Road Trip 2010: CNET reporter Daniel Terdiman calls out the best cross-section of players in baseball history.
The First Class
COOPERSTOWN, N.Y.--In 1936, five of baseball's all-time greats (to that point) became the initial class of the Hall of Fame here. Who could know those five would hold up as among the best ever: Babe Ruth, Ty Cobb, Christy Mathewson, Honus Wagner, and Walter Johnson.
On Road Trip 2010, CNET reporter Daniel Terdiman--a lifelong baseball fan--made his first-ever trip to the Hall of Fame and finally got a chance to see for himself the full roster of the greatest of the greats of America's Pastime.
Here, Terdiman calls out his choices for the best of the best with a collection of photographs of plaques of some of those players.
In contrast to Ruth, Cobb is one of the most loathed players in the game's history. Yet he was also one of its best, and among his records was the most hits ever (until Pete Rose topped him) and highest career batting average.
Lou Gehrig, known as the Iron Horse, held "more than a score of Major and American League records," among which was the standard for the most consecutive games played. That record, 2,130 games straight, lasted until Cal Ripken broke it.
The last player ever to hit .400 in a season, Ted Williams was one of the greatest hitters ever, yet as a lifelong member of the Boston Red Sox, he never won a World Series. Even his amazing 1941 season, when he hit .406, was upstaged by Yankee Joe DiMaggio's record 56-game hitting streak that same year.
A longtime member of the Negro Leagues, Satchel Paige finally joined the Major Leagues in 1948 after baseball finally integrated in 1947. He played until his 50s, finally retiring in 1965, after beginning his playing days in 1926.
Known as the Yankee Clipper, Joe DiMaggio hailed from San Francisco, married Marilyn Monroe, and set the all-time record for consecutive games with a hit (56). He won nine World Series trophies as a Yankee and remains one of the best ever.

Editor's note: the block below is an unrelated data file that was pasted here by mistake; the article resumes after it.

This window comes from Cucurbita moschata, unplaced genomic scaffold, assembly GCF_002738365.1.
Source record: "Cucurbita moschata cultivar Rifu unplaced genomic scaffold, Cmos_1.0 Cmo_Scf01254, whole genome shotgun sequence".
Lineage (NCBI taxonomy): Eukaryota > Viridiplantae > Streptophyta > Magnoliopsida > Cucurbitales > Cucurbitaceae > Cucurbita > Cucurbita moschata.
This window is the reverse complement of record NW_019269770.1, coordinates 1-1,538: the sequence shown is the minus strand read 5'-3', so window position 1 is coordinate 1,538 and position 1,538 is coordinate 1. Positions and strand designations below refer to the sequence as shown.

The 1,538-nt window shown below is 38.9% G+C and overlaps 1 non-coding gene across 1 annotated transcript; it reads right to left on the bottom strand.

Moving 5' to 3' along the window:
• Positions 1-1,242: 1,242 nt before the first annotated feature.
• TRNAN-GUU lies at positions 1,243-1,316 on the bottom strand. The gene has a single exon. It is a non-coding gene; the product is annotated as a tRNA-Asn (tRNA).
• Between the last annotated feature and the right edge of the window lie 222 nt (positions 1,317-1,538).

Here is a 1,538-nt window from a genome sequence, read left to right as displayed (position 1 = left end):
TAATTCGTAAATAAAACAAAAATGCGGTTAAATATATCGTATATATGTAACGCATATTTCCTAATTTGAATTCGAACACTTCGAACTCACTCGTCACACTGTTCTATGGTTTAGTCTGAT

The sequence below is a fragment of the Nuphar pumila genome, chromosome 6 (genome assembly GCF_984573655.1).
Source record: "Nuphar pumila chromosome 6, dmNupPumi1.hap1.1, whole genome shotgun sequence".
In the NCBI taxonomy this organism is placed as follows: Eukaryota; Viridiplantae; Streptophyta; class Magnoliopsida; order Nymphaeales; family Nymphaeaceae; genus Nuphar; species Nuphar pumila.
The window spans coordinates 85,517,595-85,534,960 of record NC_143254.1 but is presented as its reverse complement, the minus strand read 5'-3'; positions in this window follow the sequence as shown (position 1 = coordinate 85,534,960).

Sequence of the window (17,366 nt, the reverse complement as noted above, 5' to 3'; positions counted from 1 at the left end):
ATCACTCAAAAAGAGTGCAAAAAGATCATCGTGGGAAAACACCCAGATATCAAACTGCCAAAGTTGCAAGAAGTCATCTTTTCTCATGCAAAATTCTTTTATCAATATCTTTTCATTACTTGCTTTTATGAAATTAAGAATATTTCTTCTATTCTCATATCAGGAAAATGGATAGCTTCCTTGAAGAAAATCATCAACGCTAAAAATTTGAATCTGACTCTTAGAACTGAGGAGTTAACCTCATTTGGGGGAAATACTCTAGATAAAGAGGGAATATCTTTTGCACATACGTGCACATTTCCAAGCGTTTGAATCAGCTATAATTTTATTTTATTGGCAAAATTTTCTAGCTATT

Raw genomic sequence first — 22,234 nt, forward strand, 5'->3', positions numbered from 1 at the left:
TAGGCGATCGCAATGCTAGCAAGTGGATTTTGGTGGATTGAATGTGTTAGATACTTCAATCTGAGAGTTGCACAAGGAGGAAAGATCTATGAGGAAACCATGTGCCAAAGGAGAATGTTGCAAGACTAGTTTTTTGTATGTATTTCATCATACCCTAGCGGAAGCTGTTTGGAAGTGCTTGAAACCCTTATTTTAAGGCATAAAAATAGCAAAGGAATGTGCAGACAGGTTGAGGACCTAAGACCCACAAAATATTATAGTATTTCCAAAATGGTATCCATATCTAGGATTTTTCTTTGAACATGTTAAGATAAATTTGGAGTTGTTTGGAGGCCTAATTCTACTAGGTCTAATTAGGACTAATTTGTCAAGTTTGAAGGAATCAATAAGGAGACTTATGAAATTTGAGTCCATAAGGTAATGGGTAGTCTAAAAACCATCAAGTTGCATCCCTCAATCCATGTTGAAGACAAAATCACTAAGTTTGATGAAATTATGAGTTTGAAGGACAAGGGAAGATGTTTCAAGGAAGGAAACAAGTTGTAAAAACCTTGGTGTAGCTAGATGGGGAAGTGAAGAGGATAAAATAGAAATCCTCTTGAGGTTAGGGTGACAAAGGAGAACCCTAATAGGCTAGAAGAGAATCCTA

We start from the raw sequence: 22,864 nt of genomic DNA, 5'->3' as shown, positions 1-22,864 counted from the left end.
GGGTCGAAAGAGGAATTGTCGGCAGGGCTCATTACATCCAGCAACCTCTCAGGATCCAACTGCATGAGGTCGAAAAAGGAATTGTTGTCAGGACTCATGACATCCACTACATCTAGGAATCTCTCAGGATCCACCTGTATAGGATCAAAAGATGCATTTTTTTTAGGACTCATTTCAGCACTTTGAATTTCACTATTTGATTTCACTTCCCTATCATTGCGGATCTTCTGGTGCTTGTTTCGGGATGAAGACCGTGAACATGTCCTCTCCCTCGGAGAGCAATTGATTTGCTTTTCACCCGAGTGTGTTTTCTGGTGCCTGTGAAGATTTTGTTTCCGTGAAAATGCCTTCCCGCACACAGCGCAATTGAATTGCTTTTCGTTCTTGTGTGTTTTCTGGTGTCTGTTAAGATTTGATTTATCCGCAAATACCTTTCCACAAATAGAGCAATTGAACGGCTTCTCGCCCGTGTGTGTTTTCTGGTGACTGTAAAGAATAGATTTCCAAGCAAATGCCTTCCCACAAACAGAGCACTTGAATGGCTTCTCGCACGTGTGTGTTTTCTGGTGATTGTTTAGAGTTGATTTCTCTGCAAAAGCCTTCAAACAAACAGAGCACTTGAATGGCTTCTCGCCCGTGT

As the first African-American to play Major League Baseball--he joined the Brooklyn Dodgers in 1947--Jackie Robinson will always have a special place in the game's history. As such, his number, 42, was permanently retired from the game in 1997. But he was also a Hall of Fame caliber player, hitting .311 over ten seasons, and being named to six All-Star teams.
The catcher for what seemed like a countless number of Yankee World Series championship teams, Yogi Berra may be best known for his endless series of oddball sayings. But he was a fierce competitor and a terrific player.
Hank Aaron was the man who broke Babe Ruth's career home runs record, bashing his 715th homer in 1974, despite death threats for daring to challenge the Babe's cherished standard. Aaron's final total of 755 homers stood until 2007, when it was broken by Barry Bonds.
Known as the Say Hey Kid, Willie Mays set the standard for the "five tool" player, those who could run with speed, field, throw, hit, and hit with power. Mays had 660 career home runs and will always be famous for his basket catch at the Polo Grounds in New York in the 1954 World Series as a member of the New York Giants against the Cleveland Indians.
Mickey Mantle was the Yankees center fielder immediately following Joe DiMaggio, and the Yankees didn't lose anything in the transition. A powerful home run hitter who also had tremendous speed, Mantle could have set the career home run record if not for a series of injuries.
Josh Gibson was "considered the greatest slugger in Negro baseball leagues," and hit nearly 800 homers in that league and independent baseball in his career. He never got a chance to join the Major Leagues.
Sandy Koufax was a career Dodger, playing mostly in Los Angeles. He pitched a perfect game, and was known for his frightening fastball. He had a then-record four no-hitters and had three seasons with 25 or more wins.
Known as Mr. October for his regular feats of excellence in the postseason, Oakland A and New York Yankee Reggie Jackson hit three home runs in one game in the 1978 World Series against the Dodgers. He hit more than 500 home runs in his career and was one of the most feared hitters in the game during his long career.
Second baseman Joe Morgan played a long career with a series of teams but gained his biggest fame as a member of the feared Cincinnati Reds' Big Red Machine. He won the National League MVP award in both 1975 and 1976.
Cal Ripken was a Hall of Famer anyway, but he will always be remembered for breaking Lou Gehrig's consecutive games played record. He played in 2,632 consecutive games, from 1982 until 1998, breaking Gehrig's 2,130 game record. He also won two MVP awards and had 431 home runs.
Rickey Henderson holds the all-time records for stolen bases in a career and in a season, and most career lead-off home runs and runs scored. He also finished his career with 3,055 hits and 297 home runs.